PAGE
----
America Speaks: Do they think fact-checks of political speeches are helpful?

Candice JaimungalSocial Media Contributor
September 09, 2020, 1:56 PM UTC

Most Americans think fact-checks of political speeches are helpful, according to a recent YouGov  survey. The data shows that 44 percent of Americans think fact-checks of political speeches are very helpful, while 24 percent say they are somewhat helpful. In contrast, two in 10 Americans say fact-checks of political speeches are not helpful.  

But why do YouGov users feel this way about fact-checks of political speeches? We asked our Chat users to go deeper on the issue and tell us what they think. You can share your views on fact-checks of political speeches here.  

“Politicians should be held accountable for the things they say. Truth is of the utmost importance.” 

When we asked Chat users to tell us why they said fact-checks of political speeches are helpful, most cited the need for truth and accountability from their representatives. “Politicians must be held accountable,” stated one user. “Politicians should be expected to tell the truth and be called out for lying (or simply wrong doing) when they spread wrong or inaccurate information in their speeches,” wrote another.  

Many Chat users voiced concerns about false information and frustrations over “being lied to.” “Politicians lie, some more than others, and they should be called out for their propaganda,” wrote a chat user. “We MUST hold our politicians accountable when they blatantly lie,” stated another. 

YouGov Chat also asks participants to consider the other side of the debate. Users that said fact-checks are helpful said the strongest reason to say they are not is the argument that fact-checkers are biased (44%).  

Of the 7,964 responses to this chat, 80 percent said they think fact-checks are helpful, while 16 percent said they aren’t.  

“Everyone likes to embellish their history. Just do your own homework. Data can be manipulated, fact checkers may not always be correct either. I believe there is some bias in the fact checkers.”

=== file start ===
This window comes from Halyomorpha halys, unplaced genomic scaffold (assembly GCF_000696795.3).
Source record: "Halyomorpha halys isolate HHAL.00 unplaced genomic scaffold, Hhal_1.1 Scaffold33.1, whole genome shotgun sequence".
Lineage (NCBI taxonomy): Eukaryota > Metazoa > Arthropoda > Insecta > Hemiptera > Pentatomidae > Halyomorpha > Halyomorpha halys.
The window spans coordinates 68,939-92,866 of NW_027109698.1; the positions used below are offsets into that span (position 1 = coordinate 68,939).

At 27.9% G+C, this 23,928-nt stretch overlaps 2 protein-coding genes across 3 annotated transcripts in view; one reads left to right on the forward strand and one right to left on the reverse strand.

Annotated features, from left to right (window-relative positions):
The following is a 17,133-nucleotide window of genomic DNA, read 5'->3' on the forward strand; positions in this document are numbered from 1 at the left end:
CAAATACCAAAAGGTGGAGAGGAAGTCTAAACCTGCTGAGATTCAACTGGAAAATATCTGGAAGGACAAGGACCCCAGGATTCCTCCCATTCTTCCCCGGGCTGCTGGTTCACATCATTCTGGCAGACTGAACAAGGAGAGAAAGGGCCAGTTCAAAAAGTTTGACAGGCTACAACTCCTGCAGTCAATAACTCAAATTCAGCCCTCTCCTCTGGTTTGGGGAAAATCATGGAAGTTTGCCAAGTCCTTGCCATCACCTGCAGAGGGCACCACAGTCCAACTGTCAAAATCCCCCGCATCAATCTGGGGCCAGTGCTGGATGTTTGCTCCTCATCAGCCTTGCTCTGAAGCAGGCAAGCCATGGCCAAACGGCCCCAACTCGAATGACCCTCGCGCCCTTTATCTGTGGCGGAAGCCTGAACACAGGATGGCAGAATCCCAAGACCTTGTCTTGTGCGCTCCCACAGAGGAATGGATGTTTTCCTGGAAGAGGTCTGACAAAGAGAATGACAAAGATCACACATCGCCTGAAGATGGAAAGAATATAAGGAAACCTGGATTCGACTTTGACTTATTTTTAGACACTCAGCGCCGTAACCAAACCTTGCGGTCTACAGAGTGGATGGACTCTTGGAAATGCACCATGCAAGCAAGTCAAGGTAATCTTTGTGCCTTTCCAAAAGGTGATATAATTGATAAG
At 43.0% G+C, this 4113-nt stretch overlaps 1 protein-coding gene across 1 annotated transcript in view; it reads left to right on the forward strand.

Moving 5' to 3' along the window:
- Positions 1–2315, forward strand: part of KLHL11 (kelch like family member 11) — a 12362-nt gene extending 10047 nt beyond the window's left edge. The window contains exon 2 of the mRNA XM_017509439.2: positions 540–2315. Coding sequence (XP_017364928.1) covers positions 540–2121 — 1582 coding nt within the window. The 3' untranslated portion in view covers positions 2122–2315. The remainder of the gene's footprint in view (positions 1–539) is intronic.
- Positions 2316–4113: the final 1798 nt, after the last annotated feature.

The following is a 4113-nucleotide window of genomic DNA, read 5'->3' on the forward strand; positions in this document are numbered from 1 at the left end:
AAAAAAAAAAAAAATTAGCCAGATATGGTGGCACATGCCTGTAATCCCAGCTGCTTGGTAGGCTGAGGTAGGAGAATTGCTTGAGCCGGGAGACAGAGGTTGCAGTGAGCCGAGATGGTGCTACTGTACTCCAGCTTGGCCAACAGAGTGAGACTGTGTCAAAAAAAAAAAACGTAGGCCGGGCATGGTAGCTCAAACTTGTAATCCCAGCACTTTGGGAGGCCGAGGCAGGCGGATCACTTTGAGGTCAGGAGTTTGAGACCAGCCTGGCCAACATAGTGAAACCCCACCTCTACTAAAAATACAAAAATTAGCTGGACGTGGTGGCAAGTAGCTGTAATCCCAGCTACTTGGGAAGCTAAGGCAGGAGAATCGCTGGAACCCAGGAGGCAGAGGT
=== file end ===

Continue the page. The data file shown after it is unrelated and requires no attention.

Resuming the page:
Among Chat users who say fact-checks are not helpful, most voiced concerns over bias. “The sources doing the fact-checking or providing the checks are biased and that tends to skew the checking toward one candidate/ party/ ideology,” wrote a user. “Fact-checkers are corrupted and used for political ends. When they are proven wrong, there is no recourse or accountability. Many of them are very biased and used strictly for censorship,” said another.  

Other Chat users stated that fact-checks are not helpful because they can do their own research. “I can make my own judgments,” wrote a user. “It is the responsibility of the individual to research the candidates and what they say. We do not need to be told what to think or what is true and what is not true,” said another.  

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Everyday, members of YouGov Chat are asked to share their opinion on a topic in the news. We allow anyone to take part in these chats, and do not display or weight results in real-time. Instead, to make the experience informative but still interactive, the Chat displays weighted data from YouGov Direct to show them how the rest of the country voted. This enables us to pose the question to all, while retaining data accuracy and validity when communicating results. 

YouGov Chat seeks to add to the ‘what?’ (the quantitative poll result) by finding the ‘why?” (qualitative open ends) in a member’s own words. Learn more about YouGov Chat here.   

Image: Getty